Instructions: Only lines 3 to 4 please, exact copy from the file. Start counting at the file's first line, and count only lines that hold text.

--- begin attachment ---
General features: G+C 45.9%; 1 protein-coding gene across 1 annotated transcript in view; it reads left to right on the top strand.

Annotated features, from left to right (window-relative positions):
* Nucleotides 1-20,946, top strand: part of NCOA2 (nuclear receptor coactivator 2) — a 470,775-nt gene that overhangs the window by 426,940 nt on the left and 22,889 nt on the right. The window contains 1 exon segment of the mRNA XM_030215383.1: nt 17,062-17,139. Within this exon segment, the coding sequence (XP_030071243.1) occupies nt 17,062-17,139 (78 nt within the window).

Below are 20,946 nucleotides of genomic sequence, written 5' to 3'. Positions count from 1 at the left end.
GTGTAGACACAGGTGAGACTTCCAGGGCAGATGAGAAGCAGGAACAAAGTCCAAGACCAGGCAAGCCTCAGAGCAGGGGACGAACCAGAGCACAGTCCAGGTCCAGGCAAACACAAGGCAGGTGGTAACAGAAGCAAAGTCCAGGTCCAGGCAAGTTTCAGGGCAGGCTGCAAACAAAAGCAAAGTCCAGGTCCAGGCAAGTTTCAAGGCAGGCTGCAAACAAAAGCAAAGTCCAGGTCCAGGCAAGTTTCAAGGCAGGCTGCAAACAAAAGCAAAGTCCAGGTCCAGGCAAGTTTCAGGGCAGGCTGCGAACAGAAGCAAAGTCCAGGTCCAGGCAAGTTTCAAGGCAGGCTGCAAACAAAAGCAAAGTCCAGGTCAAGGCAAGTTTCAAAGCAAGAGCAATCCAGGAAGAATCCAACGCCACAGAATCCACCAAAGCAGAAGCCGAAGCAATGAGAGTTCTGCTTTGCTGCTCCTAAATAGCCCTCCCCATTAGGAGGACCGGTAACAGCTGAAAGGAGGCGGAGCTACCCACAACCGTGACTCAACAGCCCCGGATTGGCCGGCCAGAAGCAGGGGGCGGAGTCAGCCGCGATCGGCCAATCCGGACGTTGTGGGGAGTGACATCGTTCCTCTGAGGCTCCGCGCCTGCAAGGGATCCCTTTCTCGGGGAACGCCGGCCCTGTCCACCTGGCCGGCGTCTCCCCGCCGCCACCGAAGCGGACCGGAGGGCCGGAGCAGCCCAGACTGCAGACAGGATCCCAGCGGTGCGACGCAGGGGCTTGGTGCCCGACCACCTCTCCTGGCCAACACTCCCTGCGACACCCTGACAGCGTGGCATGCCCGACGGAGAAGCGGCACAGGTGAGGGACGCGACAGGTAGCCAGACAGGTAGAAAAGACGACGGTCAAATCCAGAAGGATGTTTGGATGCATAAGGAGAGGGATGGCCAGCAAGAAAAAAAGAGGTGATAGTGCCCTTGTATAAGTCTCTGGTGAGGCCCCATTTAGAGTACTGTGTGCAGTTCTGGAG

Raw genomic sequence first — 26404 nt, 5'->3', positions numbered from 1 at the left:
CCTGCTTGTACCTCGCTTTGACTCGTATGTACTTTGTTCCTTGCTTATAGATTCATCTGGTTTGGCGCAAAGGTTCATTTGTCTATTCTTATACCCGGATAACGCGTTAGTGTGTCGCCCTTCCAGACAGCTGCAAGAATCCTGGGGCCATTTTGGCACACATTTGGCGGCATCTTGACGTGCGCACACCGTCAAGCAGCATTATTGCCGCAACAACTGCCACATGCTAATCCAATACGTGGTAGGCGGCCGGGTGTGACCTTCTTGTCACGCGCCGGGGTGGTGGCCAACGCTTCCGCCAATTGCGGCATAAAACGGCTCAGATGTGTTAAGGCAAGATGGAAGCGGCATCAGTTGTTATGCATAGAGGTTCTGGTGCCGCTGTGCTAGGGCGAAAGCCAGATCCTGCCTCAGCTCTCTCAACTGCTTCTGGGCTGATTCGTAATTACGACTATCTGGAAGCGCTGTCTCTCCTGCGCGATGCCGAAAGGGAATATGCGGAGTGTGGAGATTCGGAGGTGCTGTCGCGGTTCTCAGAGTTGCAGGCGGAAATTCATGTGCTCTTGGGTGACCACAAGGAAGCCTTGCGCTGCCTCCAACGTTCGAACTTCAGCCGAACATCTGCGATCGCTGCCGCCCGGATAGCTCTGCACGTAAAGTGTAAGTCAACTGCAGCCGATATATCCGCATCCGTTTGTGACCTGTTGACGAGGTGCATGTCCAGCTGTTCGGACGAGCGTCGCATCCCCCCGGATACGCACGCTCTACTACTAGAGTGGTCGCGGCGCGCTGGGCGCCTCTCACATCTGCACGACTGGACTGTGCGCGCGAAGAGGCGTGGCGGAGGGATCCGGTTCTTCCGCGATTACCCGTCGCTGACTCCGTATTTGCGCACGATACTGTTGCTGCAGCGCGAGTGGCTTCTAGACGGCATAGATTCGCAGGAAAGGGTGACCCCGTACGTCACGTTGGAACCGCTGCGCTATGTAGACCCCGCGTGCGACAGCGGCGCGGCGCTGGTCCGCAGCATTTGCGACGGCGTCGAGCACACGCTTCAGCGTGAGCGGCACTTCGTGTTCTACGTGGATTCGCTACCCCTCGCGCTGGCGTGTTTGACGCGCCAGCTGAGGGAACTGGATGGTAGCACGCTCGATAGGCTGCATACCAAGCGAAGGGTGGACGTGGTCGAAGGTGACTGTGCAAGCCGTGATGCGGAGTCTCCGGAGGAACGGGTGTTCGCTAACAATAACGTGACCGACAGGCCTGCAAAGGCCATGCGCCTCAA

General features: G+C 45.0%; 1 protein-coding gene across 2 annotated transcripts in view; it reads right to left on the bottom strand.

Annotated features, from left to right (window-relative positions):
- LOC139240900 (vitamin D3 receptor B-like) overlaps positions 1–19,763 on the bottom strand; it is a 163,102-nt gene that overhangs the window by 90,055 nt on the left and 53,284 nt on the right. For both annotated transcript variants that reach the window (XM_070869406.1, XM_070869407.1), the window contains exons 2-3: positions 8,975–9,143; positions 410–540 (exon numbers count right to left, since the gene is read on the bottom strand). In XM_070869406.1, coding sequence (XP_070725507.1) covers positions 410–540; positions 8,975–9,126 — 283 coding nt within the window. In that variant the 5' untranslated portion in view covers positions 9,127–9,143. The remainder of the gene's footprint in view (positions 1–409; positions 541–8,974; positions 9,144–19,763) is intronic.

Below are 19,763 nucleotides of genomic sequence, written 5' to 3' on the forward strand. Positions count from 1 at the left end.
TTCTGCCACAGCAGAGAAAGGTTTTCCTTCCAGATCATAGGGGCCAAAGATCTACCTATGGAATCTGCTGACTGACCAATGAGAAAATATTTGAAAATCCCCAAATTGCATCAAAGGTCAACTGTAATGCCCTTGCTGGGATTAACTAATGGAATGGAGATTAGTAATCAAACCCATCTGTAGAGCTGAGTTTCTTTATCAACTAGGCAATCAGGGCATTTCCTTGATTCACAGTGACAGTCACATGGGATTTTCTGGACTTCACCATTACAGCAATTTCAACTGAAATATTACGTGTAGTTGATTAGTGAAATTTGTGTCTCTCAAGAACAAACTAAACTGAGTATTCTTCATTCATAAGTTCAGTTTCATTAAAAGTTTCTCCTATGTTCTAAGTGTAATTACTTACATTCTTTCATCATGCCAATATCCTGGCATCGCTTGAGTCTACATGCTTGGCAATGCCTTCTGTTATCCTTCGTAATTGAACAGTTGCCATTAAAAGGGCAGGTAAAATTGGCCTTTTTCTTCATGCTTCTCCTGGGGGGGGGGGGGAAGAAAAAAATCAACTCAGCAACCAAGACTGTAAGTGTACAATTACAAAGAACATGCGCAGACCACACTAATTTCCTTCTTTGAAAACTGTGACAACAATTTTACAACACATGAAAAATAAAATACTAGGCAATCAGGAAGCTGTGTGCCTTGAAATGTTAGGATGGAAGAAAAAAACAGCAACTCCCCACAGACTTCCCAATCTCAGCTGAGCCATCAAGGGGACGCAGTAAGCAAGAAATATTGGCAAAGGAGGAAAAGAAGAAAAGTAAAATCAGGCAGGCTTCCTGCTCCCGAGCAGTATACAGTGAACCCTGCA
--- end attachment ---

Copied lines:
* Nucleotides 1-20,946, top strand: part of NCOA2 (nuclear receptor coactivator 2) — a 470,775-nt gene that overhangs the window by 426,940 nt on the left and 22,889 nt on the right. The window contains 1 exon segment of the mRNA XM_030215383.1: nt 17,062-17,139. Within this exon segment, the coding sequence (XP_030071243.1) occupies nt 17,062-17,139 (78 nt within the window).

Below are 20,946 nucleotides of genomic sequence, written 5' to 3'. Positions count from 1 at the left end.